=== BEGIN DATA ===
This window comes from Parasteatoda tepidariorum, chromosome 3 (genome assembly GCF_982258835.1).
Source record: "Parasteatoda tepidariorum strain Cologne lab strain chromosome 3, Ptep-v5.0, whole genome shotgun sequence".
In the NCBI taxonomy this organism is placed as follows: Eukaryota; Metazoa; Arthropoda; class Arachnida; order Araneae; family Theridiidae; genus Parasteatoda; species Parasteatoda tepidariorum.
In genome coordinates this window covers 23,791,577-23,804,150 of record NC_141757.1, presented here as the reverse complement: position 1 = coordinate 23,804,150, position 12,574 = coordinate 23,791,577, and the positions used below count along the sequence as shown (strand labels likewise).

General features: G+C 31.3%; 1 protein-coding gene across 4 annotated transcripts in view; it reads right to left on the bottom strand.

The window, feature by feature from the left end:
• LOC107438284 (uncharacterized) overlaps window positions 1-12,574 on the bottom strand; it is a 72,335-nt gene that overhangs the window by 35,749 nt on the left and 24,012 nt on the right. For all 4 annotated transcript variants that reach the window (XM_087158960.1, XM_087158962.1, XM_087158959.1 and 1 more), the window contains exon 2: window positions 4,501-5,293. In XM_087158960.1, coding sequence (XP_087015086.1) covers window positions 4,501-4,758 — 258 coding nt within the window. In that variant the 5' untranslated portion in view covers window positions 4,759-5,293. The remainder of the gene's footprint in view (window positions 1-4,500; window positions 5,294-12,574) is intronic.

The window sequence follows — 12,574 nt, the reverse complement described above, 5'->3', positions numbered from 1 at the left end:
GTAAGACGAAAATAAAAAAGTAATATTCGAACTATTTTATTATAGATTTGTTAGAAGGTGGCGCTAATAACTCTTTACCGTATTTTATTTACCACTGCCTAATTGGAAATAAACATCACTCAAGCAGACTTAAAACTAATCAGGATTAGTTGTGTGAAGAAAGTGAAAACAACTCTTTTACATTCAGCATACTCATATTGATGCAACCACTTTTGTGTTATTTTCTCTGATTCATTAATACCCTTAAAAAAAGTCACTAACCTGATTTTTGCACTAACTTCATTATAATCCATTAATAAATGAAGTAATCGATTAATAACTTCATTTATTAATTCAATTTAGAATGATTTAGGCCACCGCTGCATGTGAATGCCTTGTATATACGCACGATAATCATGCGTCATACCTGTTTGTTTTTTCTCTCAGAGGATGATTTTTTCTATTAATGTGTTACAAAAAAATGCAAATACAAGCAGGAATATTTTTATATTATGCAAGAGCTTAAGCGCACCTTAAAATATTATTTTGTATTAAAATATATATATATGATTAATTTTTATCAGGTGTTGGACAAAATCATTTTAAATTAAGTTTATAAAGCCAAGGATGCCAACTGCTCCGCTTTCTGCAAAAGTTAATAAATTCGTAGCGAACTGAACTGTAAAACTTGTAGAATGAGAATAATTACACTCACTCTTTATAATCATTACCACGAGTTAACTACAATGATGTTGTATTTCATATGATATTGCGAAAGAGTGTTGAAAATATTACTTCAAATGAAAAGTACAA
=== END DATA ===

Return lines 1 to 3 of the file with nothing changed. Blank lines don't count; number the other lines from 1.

This window comes from Parasteatoda tepidariorum, chromosome 3 (genome assembly GCF_982258835.1).
Source record: "Parasteatoda tepidariorum strain Cologne lab strain chromosome 3, Ptep-v5.0, whole genome shotgun sequence".
In the NCBI taxonomy this organism is placed as follows: Eukaryota; Metazoa; Arthropoda; class Arachnida; order Araneae; family Theridiidae; genus Parasteatoda; species Parasteatoda tepidariorum.